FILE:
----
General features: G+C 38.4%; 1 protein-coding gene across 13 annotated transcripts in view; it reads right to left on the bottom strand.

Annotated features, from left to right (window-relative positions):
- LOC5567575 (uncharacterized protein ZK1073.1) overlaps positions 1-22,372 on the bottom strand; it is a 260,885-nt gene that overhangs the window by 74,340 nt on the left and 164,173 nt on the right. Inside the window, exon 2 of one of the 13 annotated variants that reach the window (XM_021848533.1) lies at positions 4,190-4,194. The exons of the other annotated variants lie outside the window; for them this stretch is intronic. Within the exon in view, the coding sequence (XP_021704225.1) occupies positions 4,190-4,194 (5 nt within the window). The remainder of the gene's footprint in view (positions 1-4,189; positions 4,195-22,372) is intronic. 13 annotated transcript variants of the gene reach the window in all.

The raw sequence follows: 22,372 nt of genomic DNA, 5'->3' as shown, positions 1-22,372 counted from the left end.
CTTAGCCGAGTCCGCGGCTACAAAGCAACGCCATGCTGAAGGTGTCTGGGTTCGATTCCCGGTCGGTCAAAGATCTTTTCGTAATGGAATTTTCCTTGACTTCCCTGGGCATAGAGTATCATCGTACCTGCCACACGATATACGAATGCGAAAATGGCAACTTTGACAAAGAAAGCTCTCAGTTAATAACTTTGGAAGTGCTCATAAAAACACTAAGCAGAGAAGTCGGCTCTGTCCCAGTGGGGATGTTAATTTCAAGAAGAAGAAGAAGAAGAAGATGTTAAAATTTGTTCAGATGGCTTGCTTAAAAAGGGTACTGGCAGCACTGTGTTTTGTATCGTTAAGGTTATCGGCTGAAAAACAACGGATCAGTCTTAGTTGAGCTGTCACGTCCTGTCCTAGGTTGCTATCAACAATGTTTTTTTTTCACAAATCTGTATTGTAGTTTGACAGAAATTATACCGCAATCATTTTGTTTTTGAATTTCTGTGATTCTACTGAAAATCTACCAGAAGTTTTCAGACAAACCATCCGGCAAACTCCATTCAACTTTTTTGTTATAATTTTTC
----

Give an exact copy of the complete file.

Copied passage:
General features: G+C 38.4%; 1 protein-coding gene across 13 annotated transcripts in view; it reads right to left on the bottom strand.

Annotated features, from left to right (window-relative positions):
- LOC5567575 (uncharacterized protein ZK1073.1) overlaps positions 1-22,372 on the bottom strand; it is a 260,885-nt gene that overhangs the window by 74,340 nt on the left and 164,173 nt on the right. Inside the window, exon 2 of one of the 13 annotated variants that reach the window (XM_021848533.1) lies at positions 4,190-4,194. The exons of the other annotated variants lie outside the window; for them this stretch is intronic. Within the exon in view, the coding sequence (XP_021704225.1) occupies positions 4,190-4,194 (5 nt within the window). The remainder of the gene's footprint in view (positions 1-4,189; positions 4,195-22,372) is intronic. 13 annotated transcript variants of the gene reach the window in all.

The raw sequence follows: 22,372 nt of genomic DNA, 5'->3' as shown, positions 1-22,372 counted from the left end.
CTTAGCCGAGTCCGCGGCTACAAAGCAACGCCATGCTGAAGGTGTCTGGGTTCGATTCCCGGTCGGTCAAAGATCTTTTCGTAATGGAATTTTCCTTGACTTCCCTGGGCATAGAGTATCATCGTACCTGCCACACGATATACGAATGCGAAAATGGCAACTTTGACAAAGAAAGCTCTCAGTTAATAACTTTGGAAGTGCTCATAAAAACACTAAGCAGAGAAGTCGGCTCTGTCCCAGTGGGGATGTTAATTTCAAGAAGAAGAAGAAGAAGAAGATGTTAAAATTTGTTCAGATGGCTTGCTTAAAAAGGGTACTGGCAGCACTGTGTTTTGTATCGTTAAGGTTATCGGCTGAAAAACAACGGATCAGTCTTAGTTGAGCTGTCACGTCCTGTCCTAGGTTGCTATCAACAATGTTTTTTTTTCACAAATCTGTATTGTAGTTTGACAGAAATTATACCGCAATCATTTTGTTTTTGAATTTCTGTGATTCTACTGAAAATCTACCAGAAGTTTTCAGACAAACCATCCGGCAAACTCCATTCAACTTTTTTGTTATAATTTTTC